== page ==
Such is the power of an animation company that can adapt classic books into films and make those adaptations so memorable that they come to mind long before the source material does. Such is the power of Walt Disney. And even as an adult who by now has read and studied many of these books, I am most certainly no exception. I still can’t read stories like Alice in Wonderland, Peter Pan, or The Little Mermaid without thinking of their Disney counterparts for at least a moment, no matter how different they are. Heck, it wasn’t until I reached my high school and college years that I learned at all that 101 Dalmatians, Winnie the Pooh, The Great Mouse Detective, The Black Cauldron, and even the effectively disowned Song of the South weren’t technically original Disney creations! I think for many of us, Disney has been the gateway through which we’ve been first introduced to numerous iconic books. One of the first in my own childhood was this rendition of this timeless holiday staple by Charles Dickens.
It’s now Christmas Eve, and the inhabitants of a little village in Victorian England are abuzz with preparations and aglow with the holiday spirit, even the severely overworked and underpaid accounting clerk, Bob Cratchit. The one exception is Ebenezer Scrooge, Cratchit’s bitter and stingy boss who views Christmas as nothing more than a nuisance at best and a money-waster at worst. But Scrooge gets a rude awakening when he is visited by the ghost of his late business partner, Jacob Marley. He explains that due to being greedy and selfish while alive, he is now eternally condemned in the afterlife, and unless Scrooge changes his own ways, he will suffer the same fate. Being warned that the three Ghosts of Christmas will come to him later that night, Scrooge must heed their advice, or risk losing everything and being forever alone in life and in death.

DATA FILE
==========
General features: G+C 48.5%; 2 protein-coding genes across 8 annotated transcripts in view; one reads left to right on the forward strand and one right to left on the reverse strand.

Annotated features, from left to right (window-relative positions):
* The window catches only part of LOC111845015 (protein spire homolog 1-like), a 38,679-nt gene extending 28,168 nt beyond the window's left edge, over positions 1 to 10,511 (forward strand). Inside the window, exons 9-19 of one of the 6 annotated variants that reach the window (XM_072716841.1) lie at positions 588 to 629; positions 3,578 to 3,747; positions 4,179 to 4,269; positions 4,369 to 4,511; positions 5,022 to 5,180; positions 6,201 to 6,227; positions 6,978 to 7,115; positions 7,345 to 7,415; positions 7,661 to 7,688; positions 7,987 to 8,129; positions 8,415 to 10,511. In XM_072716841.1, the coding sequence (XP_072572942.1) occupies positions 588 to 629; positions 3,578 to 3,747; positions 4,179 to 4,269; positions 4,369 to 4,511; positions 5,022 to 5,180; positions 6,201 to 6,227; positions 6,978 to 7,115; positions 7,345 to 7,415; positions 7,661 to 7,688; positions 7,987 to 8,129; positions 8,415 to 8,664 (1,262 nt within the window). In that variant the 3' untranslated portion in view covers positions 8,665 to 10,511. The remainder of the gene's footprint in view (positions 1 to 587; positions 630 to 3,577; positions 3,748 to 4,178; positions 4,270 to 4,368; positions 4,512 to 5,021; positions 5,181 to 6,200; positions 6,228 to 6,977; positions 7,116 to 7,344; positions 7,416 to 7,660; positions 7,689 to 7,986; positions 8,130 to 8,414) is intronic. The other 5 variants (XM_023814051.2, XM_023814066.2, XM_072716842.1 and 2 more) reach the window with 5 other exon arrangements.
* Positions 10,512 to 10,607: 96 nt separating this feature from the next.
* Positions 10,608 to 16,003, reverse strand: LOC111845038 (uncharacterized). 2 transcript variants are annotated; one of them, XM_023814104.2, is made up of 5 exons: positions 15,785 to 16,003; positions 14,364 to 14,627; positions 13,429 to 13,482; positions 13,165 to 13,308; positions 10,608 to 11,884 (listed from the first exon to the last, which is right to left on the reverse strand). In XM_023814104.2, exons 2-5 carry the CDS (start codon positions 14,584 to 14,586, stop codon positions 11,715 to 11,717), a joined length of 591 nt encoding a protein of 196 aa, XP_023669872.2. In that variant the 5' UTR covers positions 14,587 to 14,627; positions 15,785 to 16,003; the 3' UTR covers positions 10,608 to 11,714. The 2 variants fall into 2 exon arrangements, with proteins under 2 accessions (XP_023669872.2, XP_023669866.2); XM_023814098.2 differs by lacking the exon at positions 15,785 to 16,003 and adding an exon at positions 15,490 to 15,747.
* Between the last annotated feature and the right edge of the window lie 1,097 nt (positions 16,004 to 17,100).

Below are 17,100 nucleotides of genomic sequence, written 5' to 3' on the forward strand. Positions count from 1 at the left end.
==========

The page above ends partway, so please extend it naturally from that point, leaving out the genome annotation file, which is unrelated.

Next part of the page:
Now I know that most if not all of you are already quite familiar with this synopsis. That being said, there are some points that I can’t explain without giving spoilers for this particular adaptation. So, please consider yourself warned.
In addition to Dickens’ 1843 novella, Mickey’s Christmas Carol is also based on a 1974 Disneyland Record audio musical entitled An Adaptation of Dickens’ Christmas Carol. It debuted in the US alongside a Christmas re-issue of Disney’s 1977 feature film, The Rescuers (incidentally, also based on a book. Go figure). It was the first Disney animated theatrical short to both feature Mickey Mouse since 1953’s The Simple Things, and to garner a Best Animated Short Film nomination since 1948’s Mickey and the Seal. It also marked the debut of Alan Young as the voice of Scrooge McDuck, who would be played by Young up until his death in 2016.